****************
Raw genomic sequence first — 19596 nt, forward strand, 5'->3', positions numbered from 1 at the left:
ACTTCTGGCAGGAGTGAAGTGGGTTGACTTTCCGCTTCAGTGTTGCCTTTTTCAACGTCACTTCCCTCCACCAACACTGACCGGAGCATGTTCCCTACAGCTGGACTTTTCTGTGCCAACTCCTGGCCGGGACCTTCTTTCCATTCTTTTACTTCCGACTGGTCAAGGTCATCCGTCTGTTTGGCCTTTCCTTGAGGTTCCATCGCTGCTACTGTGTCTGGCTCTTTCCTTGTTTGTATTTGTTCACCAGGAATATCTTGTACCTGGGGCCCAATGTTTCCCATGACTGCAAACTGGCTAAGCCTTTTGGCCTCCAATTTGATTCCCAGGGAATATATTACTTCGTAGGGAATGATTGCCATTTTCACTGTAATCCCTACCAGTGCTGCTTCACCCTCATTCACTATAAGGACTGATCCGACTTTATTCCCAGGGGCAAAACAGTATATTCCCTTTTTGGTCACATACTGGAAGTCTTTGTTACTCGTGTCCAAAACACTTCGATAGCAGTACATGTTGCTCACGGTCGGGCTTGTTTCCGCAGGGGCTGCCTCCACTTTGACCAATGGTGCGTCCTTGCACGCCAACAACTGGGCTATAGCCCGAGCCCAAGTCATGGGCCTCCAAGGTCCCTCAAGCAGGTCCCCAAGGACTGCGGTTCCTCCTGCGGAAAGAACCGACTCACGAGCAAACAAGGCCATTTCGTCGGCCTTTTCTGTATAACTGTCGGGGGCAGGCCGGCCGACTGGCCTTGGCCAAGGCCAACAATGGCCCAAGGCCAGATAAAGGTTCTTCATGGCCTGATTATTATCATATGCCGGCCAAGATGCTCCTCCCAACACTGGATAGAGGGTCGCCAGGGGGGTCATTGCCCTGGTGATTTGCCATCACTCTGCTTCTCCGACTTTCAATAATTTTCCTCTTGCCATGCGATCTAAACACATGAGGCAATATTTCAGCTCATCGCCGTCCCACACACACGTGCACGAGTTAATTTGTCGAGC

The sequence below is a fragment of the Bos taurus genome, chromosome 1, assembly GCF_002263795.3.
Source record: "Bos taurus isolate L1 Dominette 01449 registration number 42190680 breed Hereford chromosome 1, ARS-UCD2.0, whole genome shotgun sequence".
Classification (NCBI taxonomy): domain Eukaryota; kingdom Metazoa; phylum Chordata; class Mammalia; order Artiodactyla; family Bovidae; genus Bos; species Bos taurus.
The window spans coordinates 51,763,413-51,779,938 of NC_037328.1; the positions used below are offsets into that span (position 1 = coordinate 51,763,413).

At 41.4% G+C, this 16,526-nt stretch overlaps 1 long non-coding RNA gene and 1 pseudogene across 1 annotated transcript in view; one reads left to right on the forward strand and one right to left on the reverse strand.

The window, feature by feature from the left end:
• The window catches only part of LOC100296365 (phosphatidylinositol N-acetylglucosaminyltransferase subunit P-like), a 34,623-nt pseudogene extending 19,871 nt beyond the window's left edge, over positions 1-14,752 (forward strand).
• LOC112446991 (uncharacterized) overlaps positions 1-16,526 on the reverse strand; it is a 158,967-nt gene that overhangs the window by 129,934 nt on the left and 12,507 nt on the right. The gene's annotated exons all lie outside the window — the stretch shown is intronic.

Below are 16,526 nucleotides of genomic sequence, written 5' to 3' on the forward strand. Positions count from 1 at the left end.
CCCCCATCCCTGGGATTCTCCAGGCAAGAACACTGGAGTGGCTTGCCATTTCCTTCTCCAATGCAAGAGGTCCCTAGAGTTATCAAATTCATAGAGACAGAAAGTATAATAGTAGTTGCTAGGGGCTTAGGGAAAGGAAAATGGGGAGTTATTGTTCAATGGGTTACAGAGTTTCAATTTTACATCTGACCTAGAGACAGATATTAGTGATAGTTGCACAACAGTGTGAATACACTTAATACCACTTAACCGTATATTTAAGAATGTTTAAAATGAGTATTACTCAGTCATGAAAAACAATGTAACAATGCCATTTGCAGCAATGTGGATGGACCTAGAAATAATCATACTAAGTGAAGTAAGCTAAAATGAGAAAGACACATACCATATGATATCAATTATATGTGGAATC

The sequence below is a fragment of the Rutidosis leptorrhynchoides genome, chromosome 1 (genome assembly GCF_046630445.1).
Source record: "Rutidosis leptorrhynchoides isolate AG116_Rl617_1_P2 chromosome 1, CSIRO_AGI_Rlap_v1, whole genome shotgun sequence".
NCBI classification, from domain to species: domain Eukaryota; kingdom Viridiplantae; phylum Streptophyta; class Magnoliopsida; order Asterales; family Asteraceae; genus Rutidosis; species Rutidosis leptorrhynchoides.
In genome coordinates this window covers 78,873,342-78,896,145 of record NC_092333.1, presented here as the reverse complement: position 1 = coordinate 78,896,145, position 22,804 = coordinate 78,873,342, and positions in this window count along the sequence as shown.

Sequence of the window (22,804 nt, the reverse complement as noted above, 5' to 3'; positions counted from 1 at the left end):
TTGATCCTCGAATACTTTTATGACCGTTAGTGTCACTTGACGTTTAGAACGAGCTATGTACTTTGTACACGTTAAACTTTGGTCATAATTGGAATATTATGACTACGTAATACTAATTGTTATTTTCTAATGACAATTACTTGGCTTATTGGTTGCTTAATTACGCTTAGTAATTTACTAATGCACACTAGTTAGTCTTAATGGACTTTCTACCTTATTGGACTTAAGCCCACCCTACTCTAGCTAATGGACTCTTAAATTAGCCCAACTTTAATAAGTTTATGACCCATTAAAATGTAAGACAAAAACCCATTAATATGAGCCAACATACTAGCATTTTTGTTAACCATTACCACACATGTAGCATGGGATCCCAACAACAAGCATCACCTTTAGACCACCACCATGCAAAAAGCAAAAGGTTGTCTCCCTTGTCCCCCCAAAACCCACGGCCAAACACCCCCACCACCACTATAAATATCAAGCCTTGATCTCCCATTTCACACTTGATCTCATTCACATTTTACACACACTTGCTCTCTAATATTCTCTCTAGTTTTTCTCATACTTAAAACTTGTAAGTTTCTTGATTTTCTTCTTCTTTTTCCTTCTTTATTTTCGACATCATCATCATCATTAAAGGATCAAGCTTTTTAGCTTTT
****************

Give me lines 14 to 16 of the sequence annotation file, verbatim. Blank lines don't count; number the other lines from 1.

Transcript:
Source record: "Rutidosis leptorrhynchoides isolate AG116_Rl617_1_P2 chromosome 1, CSIRO_AGI_Rlap_v1, whole genome shotgun sequence".
NCBI classification, from domain to species: domain Eukaryota; kingdom Viridiplantae; phylum Streptophyta; class Magnoliopsida; order Asterales; family Asteraceae; genus Rutidosis; species Rutidosis leptorrhynchoides.
In genome coordinates this window covers 78,873,342-78,896,145 of record NC_092333.1, presented here as the reverse complement: position 1 = coordinate 78,896,145, position 22,804 = coordinate 78,873,342, and positions in this window count along the sequence as shown.